This is one of those things that doesn’t happen anymore but I cannot stress doing this enough. We’ve all seen this in movies. Someone moves into the neighborhood and immediately the door bell rings and there’s this family with a creepy smile and some casserole or baked goods in their hands welcoming you into the neighborhood. Yeah, that doesn’t happen in real life. The most you will get as you are unloading your UHaul is the neighbors outside pretending to water their driveways to get a peek at who moved into the new house and maybe a wave. Seize that opportunity to walk over and introduce yourself. You wouldn’t believe the things I found out in one conversation. I got all the tea. I bought my house in Orlando, FL sight unseen from the un-comfort of my tiny apartment in San Diego, CA. I was completely dependent on my realtor to give me the scoop and have my back on whether or not this was a good choice and she didn’t I just lucked out…barely. My lovely neighbors let me know which vendors wouldn’t rip me off, they let me know where I can take my children to have fun and which place to stay away from, they let me know the real history of the home and that my house was a rental (something my realtor failed to tell me) which explained why the home was in such disrepair and why everyone in the community seemed so thrilled to have us move in. They also gladly watch my home when I travel. Get to know your neighbors.

Read your paperwork

I know you are probably exhausted of paperwork by now. I know I was as well but listen to me when I tell you to read your paperwork. It was but just one week into becoming a brand new home owner did my washer, dryer and fridge broke on me. I was planning on replacing these appliances anyway but I wasn’t ready to do it so soon and it wasn’t quite in the budget yet but these were major appliances. So I moved some money around from my remodeling budget ( which we will talk about next) ran over to what became my second home, The Home Depot and gave up my left kidney…I mean swiped my card and took home a brand new washer and dryer set plus the 4 piece kitchen appliance set. No big deal right? WRONG. My wife was shuffling through the papers the following week and asked me why we had two home owner’s insurance policies. I thought to myself that couldn’t be right so I picked up the paper and began to read Home Warranty and in this Home Warranty that the seller graciously had paid for included appliances should they break. I broke. You think I would learn my lesson. Oh no. When you become a home owner, you receive tons of mail. Some of it looks very official, very urgent and makes it look like you forgot to order and pay for title things. READ IT ALL THE WAY. I can’t tell you how many times I panicked and began to fill out a check before realizing it was just an advertisement of a service trying to get me to pay for documents you don’t need and all ready have. Save yourself time and money and frustration and just read your paperwork.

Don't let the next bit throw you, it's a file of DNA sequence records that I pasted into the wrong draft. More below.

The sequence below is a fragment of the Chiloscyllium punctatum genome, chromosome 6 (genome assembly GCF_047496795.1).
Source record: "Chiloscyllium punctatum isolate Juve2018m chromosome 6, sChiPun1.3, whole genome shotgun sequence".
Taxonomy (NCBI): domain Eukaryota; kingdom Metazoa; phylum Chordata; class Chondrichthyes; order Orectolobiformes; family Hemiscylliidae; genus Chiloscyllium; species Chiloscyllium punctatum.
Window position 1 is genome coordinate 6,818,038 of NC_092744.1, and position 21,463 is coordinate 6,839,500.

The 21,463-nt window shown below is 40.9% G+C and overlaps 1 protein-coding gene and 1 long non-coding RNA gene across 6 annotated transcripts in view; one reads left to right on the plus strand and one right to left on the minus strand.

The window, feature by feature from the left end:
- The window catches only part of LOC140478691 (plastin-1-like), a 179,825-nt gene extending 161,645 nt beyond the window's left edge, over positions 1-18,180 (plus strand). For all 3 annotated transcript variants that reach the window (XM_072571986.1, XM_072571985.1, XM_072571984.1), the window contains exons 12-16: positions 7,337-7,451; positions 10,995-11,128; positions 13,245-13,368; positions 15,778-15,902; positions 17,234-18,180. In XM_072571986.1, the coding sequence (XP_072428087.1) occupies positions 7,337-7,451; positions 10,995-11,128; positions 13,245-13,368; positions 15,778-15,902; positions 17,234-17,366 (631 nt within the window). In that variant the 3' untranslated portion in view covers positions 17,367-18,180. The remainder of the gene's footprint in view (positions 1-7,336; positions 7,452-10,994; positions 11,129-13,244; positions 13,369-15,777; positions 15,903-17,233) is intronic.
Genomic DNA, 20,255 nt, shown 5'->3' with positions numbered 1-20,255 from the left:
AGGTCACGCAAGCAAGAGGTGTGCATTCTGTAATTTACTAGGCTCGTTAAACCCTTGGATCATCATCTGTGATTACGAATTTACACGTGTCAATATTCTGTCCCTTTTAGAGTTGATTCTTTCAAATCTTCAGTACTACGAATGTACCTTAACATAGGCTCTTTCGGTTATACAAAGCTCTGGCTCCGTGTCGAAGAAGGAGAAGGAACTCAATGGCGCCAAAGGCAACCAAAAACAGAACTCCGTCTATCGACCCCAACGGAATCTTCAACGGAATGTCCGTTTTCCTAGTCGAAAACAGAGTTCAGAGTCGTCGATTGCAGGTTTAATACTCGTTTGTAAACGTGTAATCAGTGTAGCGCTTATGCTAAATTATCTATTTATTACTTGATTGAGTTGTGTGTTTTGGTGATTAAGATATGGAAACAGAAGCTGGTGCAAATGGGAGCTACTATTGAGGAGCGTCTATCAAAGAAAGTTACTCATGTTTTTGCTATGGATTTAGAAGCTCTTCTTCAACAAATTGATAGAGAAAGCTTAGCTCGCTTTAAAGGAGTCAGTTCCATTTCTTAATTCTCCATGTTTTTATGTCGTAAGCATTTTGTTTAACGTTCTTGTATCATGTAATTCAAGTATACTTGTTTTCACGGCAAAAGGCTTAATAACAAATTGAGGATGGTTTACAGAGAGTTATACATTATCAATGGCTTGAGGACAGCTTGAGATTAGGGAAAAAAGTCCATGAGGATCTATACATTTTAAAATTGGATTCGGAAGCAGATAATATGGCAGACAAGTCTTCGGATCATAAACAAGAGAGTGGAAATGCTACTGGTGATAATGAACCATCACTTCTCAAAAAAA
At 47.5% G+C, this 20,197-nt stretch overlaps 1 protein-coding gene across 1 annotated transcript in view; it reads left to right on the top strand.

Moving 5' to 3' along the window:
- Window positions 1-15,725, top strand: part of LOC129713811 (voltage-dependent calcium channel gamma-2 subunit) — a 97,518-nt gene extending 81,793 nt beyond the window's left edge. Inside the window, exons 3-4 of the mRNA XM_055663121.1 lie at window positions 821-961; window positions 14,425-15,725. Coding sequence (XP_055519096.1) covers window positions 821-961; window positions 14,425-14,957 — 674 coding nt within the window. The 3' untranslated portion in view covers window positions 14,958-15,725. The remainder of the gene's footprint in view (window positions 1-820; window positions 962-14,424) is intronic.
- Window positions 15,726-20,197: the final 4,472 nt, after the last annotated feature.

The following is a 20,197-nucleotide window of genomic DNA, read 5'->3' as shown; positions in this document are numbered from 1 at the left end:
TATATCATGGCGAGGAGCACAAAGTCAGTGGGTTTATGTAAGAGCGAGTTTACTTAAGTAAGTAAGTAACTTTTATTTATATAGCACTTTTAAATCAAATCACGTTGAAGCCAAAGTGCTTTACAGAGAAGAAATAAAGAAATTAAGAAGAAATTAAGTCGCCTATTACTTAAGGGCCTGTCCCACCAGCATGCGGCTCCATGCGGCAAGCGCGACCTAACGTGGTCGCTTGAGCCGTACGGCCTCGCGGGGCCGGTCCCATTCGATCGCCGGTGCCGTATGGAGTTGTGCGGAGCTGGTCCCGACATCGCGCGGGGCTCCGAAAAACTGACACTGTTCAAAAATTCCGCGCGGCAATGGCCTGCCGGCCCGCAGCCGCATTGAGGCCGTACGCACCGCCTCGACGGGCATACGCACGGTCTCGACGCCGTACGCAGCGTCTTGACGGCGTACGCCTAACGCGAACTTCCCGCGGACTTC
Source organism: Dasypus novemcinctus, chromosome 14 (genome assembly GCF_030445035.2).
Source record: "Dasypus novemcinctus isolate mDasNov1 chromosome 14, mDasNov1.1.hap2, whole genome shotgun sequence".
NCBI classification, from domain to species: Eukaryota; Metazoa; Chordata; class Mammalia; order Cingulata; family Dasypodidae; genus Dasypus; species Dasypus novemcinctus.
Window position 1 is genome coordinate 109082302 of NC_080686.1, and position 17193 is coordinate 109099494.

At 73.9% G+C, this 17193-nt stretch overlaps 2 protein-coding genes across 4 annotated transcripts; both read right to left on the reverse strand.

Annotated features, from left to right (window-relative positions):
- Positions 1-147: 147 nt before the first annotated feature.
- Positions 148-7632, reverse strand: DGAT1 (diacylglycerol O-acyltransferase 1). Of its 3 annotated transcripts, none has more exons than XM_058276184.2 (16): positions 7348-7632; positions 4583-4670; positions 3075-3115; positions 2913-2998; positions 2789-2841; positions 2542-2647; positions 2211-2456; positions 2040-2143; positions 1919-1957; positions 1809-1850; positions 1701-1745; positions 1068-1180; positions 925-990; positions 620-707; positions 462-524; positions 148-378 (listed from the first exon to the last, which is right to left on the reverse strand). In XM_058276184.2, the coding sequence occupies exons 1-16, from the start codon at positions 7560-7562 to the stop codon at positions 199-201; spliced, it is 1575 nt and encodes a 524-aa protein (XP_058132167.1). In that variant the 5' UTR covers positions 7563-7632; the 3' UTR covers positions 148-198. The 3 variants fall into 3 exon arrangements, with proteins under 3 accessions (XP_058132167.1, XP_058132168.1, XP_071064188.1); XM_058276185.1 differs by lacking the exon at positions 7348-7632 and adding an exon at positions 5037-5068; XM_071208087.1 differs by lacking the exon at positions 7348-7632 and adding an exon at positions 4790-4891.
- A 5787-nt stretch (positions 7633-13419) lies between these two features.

Don’t rush the remodel

The home improvement shows ruined me. I’m just going to get that out of the way. I think for me, the most exciting part of becoming a home owner is getting to turn the house into a home. Design it how I would like it to be designed and pretending I’m on one of those shows I binge on tv. I didn’t really have a budget in mind I just knew that once I set foot in the home the first thing I would do was tear it up. (See photos) And that is what I did. I got to the point that I lived in Home Depot they knew me by my first name. A few tips. Get a Home Depot credit card. If you don’t have a lot of credit cards already this will help with your cash flow. Trust me you will need to conserve your cash as unexpected things will come up. This will also help you build more on your credit, just make sure to not max it out right away and to pay it on time. When I first moved it I made sure to do almost every room in the house at the same time one right after the other. It was pure madness. No I’m not rich, yes my wife and kids voted me off the island. I quickly blew through my budget even as I was doing most of the work myself and ended up leaving some rooms unfinished because of it. My suggestion is to choose one maybe two smaller projects every 6 months to a year. Take your time. Your home is not going anywhere. Remember there are a lot of new expenses that come with a home. In my case, as you read above all new appliances. Plan out your budget, put in a little padding for incidentals but STICK TO IT. If it doesn’t work for your budget don’t do it. Be mindful of how much you are putting into your home because oftentimes the value you feel you are putting into your home, you will not get in resale value. For example do not put in $150K into your kitchen alone when your whole house is only worth $120K and the house next door only sold for $110K yesterday. Be realistic.

Contractor Vetting

So I have always been known to be pretty handy and I’m glad I saved myself some money by doing a lot of the work myself, however I couldn’t do everything myself.

Change your air filter!!!!

This was a $10k mistake.

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Licensed in: FL,CA,CO,VA,TX

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Licensed in: FL

© copyright 2022 by Champion Lender Inc.